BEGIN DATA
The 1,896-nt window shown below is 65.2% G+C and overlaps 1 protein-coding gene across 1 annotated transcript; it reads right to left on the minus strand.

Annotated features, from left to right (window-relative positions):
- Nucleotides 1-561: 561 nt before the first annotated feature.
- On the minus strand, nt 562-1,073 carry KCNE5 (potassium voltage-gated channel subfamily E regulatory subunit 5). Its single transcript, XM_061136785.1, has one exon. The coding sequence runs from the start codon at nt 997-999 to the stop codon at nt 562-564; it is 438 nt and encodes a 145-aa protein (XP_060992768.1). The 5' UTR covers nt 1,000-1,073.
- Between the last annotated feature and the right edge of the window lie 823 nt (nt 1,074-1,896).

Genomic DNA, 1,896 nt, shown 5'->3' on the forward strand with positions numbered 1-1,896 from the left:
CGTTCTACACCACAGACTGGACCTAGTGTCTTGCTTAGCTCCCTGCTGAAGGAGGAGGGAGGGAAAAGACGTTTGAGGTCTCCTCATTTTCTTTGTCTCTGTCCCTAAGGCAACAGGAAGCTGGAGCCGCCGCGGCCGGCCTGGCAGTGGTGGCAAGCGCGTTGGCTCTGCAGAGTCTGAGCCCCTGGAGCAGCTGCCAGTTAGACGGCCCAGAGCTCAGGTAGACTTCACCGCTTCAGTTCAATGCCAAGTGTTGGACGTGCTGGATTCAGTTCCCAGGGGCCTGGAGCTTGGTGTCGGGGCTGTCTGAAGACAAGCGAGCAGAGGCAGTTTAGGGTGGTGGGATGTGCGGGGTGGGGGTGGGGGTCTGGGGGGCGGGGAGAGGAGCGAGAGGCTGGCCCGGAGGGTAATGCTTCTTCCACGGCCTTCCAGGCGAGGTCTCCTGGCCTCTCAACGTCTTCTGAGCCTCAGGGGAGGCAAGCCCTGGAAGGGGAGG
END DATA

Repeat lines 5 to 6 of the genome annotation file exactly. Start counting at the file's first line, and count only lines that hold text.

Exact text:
- Between the last annotated feature and the right edge of the window lie 823 nt (nt 1,074-1,896).

Genomic DNA, 1,896 nt, shown 5'->3' on the forward strand with positions numbered 1-1,896 from the left: